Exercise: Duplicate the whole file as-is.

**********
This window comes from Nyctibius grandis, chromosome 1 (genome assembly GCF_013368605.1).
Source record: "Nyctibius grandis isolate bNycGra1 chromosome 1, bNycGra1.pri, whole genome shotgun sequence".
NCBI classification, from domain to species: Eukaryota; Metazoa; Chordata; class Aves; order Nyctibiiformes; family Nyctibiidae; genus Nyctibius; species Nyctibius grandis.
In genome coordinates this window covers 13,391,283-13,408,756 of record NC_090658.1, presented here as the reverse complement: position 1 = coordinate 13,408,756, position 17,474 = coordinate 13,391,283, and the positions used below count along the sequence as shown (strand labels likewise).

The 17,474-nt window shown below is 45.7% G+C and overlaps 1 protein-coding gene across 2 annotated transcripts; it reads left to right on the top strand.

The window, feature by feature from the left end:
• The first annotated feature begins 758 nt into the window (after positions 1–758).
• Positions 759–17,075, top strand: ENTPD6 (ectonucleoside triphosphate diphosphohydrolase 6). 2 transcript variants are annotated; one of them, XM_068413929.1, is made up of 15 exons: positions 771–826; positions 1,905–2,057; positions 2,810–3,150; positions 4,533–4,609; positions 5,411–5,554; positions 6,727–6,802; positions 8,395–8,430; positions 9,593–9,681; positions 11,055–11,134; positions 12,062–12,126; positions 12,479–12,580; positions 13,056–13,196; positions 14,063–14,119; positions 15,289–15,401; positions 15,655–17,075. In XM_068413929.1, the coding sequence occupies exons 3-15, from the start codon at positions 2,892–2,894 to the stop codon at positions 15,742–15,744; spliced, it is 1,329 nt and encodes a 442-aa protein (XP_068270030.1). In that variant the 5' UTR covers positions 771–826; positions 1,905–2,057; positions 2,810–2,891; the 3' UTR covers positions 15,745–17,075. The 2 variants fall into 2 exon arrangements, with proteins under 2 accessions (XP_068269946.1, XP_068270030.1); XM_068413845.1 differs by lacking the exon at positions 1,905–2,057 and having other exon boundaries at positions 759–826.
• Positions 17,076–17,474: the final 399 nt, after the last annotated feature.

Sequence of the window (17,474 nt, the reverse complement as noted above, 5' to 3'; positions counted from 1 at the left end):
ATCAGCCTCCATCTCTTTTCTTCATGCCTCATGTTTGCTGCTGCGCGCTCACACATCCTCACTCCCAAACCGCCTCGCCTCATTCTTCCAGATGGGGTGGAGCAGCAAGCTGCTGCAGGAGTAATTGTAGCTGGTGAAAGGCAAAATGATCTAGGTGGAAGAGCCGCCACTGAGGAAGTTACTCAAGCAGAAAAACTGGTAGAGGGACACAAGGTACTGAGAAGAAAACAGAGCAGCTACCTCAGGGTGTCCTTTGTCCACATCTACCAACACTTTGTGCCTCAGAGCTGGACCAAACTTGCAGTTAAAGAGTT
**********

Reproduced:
This window comes from Nyctibius grandis, chromosome 1 (genome assembly GCF_013368605.1).
Source record: "Nyctibius grandis isolate bNycGra1 chromosome 1, bNycGra1.pri, whole genome shotgun sequence".
NCBI classification, from domain to species: Eukaryota; Metazoa; Chordata; class Aves; order Nyctibiiformes; family Nyctibiidae; genus Nyctibius; species Nyctibius grandis.
In genome coordinates this window covers 13,391,283-13,408,756 of record NC_090658.1, presented here as the reverse complement: position 1 = coordinate 13,408,756, position 17,474 = coordinate 13,391,283, and the positions used below count along the sequence as shown (strand labels likewise).

The 17,474-nt window shown below is 45.7% G+C and overlaps 1 protein-coding gene across 2 annotated transcripts; it reads left to right on the top strand.

The window, feature by feature from the left end:
• The first annotated feature begins 758 nt into the window (after positions 1–758).
• Positions 759–17,075, top strand: ENTPD6 (ectonucleoside triphosphate diphosphohydrolase 6). 2 transcript variants are annotated; one of them, XM_068413929.1, is made up of 15 exons: positions 771–826; positions 1,905–2,057; positions 2,810–3,150; positions 4,533–4,609; positions 5,411–5,554; positions 6,727–6,802; positions 8,395–8,430; positions 9,593–9,681; positions 11,055–11,134; positions 12,062–12,126; positions 12,479–12,580; positions 13,056–13,196; positions 14,063–14,119; positions 15,289–15,401; positions 15,655–17,075. In XM_068413929.1, the coding sequence occupies exons 3-15, from the start codon at positions 2,892–2,894 to the stop codon at positions 15,742–15,744; spliced, it is 1,329 nt and encodes a 442-aa protein (XP_068270030.1). In that variant the 5' UTR covers positions 771–826; positions 1,905–2,057; positions 2,810–2,891; the 3' UTR covers positions 15,745–17,075. The 2 variants fall into 2 exon arrangements, with proteins under 2 accessions (XP_068269946.1, XP_068270030.1); XM_068413845.1 differs by lacking the exon at positions 1,905–2,057 and having other exon boundaries at positions 759–826.
• Positions 17,076–17,474: the final 399 nt, after the last annotated feature.

Sequence of the window (17,474 nt, the reverse complement as noted above, 5' to 3'; positions counted from 1 at the left end):
ATCAGCCTCCATCTCTTTTCTTCATGCCTCATGTTTGCTGCTGCGCGCTCACACATCCTCACTCCCAAACCGCCTCGCCTCATTCTTCCAGATGGGGTGGAGCAGCAAGCTGCTGCAGGAGTAATTGTAGCTGGTGAAAGGCAAAATGATCTAGGTGGAAGAGCCGCCACTGAGGAAGTTACTCAAGCAGAAAAACTGGTAGAGGGACACAAGGTACTGAGAAGAAAACAGAGCAGCTACCTCAGGGTGTCCTTTGTCCACATCTACCAACACTTTGTGCCTCAGAGCTGGACCAAACTTGCAGTTAAAGAGTT